These figures are surprising, to say the least, since Elliott has been the party establishment’s clear choice with the backing of 17 of the 28-member PC caucus at Queen’s Park and 25 federal MPs. Elliott seemed to have the clearest path to victory.

The field of candidates is weak, though, and was so even when MMPs Lisa MacLeod and Vic Fedeli were still in the race.

Monte McNaughton, the least-likely-to-succeed candidate, has little or no appeal outside the relatively small hard-core social conservative members of the party. And Patrick Brown—the only candidate without a seat at Queen’s Park—is a little-known federal backbencher who seems to have accomplished little in his almost 10 years in Ottawa.

From my perspective, as Patrick Brown’s prospects improve, the fortunes of the Ontario PC party declines, for I don’t see how he improves our prospects beyond those we had under Tim Hudak. I find neither McNaughton or him inspiring, nor do I see enough difference between their politics and the past two PC election platforms to give rise to my hope of another Ontario PC government in my lifetime.

What Brown’s supporters see in someone who has accomplished as little in Ottawa as he has is beyond me. Brown has not even committed to running provincially if he loses his leadership bid—at least, he would not commit to do so when asked during the last leaders’ debate. Apparently, this career politician sees his future as either an Ontario legislature frontbencher, i.e., party leader, or he’s prepared to return to relative obscurity as an Ottawa Tory backbencher.

With Christine Elliott I saw hope for real change in the Party’s fortunes. Her politics—at least my perception of them—do differ from Hudak’s.  Classic progressive conservatism is supposed to be at the heart of our party’s core beliefs. Why else would party founders have chosen a name that seems to be self-contradictory?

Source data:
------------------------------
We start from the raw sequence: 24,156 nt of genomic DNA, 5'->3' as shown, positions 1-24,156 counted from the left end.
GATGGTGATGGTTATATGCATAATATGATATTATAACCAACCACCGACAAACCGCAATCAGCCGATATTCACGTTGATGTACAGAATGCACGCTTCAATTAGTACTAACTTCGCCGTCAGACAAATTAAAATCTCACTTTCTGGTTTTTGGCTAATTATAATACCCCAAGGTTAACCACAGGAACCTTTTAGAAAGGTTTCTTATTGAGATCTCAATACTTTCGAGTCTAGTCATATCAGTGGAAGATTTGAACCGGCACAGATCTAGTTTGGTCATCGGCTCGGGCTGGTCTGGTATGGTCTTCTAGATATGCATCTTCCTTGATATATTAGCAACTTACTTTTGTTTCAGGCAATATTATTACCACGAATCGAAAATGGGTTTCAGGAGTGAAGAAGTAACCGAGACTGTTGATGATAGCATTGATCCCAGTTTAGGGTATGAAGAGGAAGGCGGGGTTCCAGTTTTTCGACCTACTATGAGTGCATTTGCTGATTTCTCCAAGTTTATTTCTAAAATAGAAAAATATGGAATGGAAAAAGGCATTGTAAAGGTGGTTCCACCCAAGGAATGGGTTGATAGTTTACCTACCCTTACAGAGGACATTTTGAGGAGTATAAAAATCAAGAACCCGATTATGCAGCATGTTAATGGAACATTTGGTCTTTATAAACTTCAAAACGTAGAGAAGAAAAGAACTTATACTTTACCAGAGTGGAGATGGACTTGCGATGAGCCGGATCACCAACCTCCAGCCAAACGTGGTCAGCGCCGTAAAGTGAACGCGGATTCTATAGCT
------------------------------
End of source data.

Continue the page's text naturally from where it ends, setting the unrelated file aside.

In recent elections, the Ontario PCs have run on a right-wing platform, not even giving lip service to policies that would be consistent with the “progressive” part of its name. And this I believe has been a mistake. As I have written before:

Many famous statesmen—dare I say conservative statesmen—have been proud to have their names associated with progressive conservatism, including Benjamin Disraeli, Stanley Baldwin, Winston Churchill, David Cameron, William Howard Taft, Dwight D. Eisenhower and many federal PC prime ministers who represented Canada’s conservative movement prior to Stephen Harper.

“Progressive need not be a dirty word. Nor is—as is claimed by some hard-right conservatives—progressive conservatism an oxymoron. Progressivism may very well be corrosive when deployed by left-wing parties, but that need not be an automatic consequence.”

Being a progressive conservative is not the same as being a Liberal, although a successful political party in Ontario needs to attract votes from both centre-left and centre-right where most Liberals reside on the political spectrum. Nor do we need to be at war with union members and those sympathetic to the union movement, for many union members and sympathisers in the private sector are as upset as other PCs are about overly-generous wages and benefits of their public sector counterparts and want to see some common sense applied.

Ontario’s PC party has become so closely identified with right-wing (rather than centre-right) politics that its members are often referred to in the media simply as “conservatives” as if the federal party and the provincial party were indistinguishable. To be sure, the parties share policies, membership, volunteers, etc., and the federal party—the direct successor of the right-wing populist Reform Party of Canada—has borrowed much from former premier Bill Davis’s progressive conservative style of governing.

I would say, in fact, despite its right-wing reputation in the media, the federal Conservatives govern more like a traditional Canadian-style PC government than did former PC premier Mike Harris or, I suspect, Tim Hudak would have done, judging by Hudak’s two election campaign platforms.

In Christine Elliott, I see a chance to return to a common sense approach with core conservative values informing our fiscal policy and a progressive approach to programs such as health care, education, public transit, mental health and ecology.

That’s my dream, but a dream I fear that is fading with the prospect of a Patrick Brown victory on May 9 followed by eight more years of political irrelevance for our party.

ShareThis